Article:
Cebuano búnukfor rain to fall in torrents
Malay hujan bunutcontinuous rain
Manggarai benektoo much (of something prepared), excess; in close sequence (of the birth of children)

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drill:   bore a hole, drill

Tolai barbara-bara/ bore a hole, punch
Eddystone/Mandegusu vala-valathe bow by which a drill is rotated; to drill a hole
Nggela valopierce a hole in porpoise tooth
Kwaio falodrill a hole
Sa'a haloto bore, to drill
Arosi haroto bore, twist a stick in making a hole


Mota imato drink
Seediq (Truku) imaxto drink

(Dempwolff: *luRuq ‘to drizzle’)

drizzle, trickle

Tagalog lugoʔdrizzle, trickle
Malay lurohdropping, being shed, esp. of leaves and fruit

Chance. I cannot find a Tagalog word of this shape with the stated meaning in any modern dictionary. Based on these two forms, and Javanese luh ‘tears’, which clearly reflects PAn *luSeq, Dempwolff (1938) nonetheless proposed Uraustronesisch *luRuq ‘to drizzle’.

(Dempwolff: *tabuq ‘drumstick’)


Tagalog tambóʔreed; a kind of tall grass with a hollow stalk that grows in wet places, and used in making brooms
Malay tabohstriker for the keys or surface of a musical instrument, such as the gong, signal drum or mosque drum
Old Javanese tabəhbeating, striking (esp. a musical instrument); the stick or hammer for this
Javanese tabuhmallet or hammer for striking percussion instruments; the playing of gamelan music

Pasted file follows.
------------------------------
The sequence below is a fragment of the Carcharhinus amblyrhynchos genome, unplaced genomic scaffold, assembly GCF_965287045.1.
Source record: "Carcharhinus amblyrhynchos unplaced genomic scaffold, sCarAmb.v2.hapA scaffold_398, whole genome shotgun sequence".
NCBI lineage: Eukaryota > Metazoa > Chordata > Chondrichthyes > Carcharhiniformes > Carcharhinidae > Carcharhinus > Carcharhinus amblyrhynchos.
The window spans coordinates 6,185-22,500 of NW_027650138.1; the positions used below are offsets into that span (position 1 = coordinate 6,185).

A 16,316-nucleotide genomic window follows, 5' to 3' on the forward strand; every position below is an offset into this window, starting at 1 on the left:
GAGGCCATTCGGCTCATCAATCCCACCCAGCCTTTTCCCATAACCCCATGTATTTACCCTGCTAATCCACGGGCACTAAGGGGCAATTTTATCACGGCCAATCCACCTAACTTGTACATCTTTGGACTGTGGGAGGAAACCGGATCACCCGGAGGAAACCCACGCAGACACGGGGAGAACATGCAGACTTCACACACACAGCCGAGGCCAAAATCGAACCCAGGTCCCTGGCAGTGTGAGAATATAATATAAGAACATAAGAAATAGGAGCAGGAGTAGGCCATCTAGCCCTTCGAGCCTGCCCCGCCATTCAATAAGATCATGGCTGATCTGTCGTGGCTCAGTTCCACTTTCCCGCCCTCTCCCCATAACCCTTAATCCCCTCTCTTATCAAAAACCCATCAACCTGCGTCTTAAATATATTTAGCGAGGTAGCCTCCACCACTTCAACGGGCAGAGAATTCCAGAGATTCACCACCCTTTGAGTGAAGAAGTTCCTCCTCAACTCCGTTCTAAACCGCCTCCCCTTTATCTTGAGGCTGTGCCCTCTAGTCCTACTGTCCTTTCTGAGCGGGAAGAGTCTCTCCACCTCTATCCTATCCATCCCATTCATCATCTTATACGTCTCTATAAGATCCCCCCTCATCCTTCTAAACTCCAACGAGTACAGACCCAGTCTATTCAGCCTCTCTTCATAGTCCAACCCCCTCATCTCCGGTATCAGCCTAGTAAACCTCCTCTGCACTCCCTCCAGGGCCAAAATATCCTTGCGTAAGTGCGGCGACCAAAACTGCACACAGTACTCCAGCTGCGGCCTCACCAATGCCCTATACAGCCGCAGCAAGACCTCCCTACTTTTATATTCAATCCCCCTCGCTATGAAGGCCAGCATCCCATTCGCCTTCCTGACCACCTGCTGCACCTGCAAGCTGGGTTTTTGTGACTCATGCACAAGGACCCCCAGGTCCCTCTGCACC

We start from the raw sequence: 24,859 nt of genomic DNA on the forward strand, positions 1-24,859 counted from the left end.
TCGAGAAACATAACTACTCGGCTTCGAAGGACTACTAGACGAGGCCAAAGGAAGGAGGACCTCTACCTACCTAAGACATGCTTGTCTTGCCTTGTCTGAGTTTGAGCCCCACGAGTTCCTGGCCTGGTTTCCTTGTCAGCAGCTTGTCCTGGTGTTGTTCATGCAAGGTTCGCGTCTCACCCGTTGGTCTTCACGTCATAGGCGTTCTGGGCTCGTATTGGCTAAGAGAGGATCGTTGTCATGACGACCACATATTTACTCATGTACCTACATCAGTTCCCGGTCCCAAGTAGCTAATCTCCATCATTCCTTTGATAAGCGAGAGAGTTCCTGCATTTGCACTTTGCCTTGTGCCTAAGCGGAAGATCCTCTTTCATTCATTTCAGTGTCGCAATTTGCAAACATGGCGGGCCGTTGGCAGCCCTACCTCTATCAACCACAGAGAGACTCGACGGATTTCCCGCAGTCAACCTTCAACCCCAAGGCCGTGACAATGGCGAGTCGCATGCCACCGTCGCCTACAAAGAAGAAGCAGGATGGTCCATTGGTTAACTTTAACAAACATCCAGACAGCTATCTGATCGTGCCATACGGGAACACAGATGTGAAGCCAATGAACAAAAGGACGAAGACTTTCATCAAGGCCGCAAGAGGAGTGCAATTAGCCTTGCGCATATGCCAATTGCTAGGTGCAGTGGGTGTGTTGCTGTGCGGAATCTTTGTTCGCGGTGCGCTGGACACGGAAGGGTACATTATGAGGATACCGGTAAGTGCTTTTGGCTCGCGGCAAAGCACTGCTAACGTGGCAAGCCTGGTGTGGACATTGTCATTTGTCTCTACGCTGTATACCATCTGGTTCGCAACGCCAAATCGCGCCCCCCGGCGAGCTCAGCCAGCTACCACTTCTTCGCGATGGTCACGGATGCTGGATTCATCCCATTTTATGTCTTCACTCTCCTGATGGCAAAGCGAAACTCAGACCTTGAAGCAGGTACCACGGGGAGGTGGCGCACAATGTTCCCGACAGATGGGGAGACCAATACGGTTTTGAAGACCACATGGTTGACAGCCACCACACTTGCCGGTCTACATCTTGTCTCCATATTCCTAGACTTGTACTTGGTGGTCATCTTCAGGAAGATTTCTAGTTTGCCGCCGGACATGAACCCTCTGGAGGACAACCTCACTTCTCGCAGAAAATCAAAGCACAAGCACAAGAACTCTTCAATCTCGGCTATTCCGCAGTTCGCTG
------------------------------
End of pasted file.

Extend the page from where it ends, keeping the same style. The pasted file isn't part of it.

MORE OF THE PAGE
Balinese tabuhhammer (gong, etc.)
Balinese nabuhto strike (gong, drum, etc.)

Based on a comparison of the above Tagalog, Malay, and Javanese words, together with Toba Batak tabu ‘alarm drum’, Dempwolff (1938) reconstructed PAn *tabuq ‘drumstick’. He then extended this inference to *tabuqan ‘yellowjacket wasp’ by suggesting that the latter is *tabuq-an, and is semantically linked with *tabuq through the drumming sound that the yellowjacket wasp reportedly makes. However, I find nothing like the Toba Batak word he cites in Warneck (1906), or in dictionaries of any other Batak language, and the Tagalog word is semantically very distant from the forms in western Indonesia. In short, I consider this whole enterprise fanciful, since there is no sound evidence for *tabuq ‘drumstick’, and without this as a beginning the analysis of *tabuqan --- which is highly questionable on morphological and semantic grounds in any case --- is vacuous.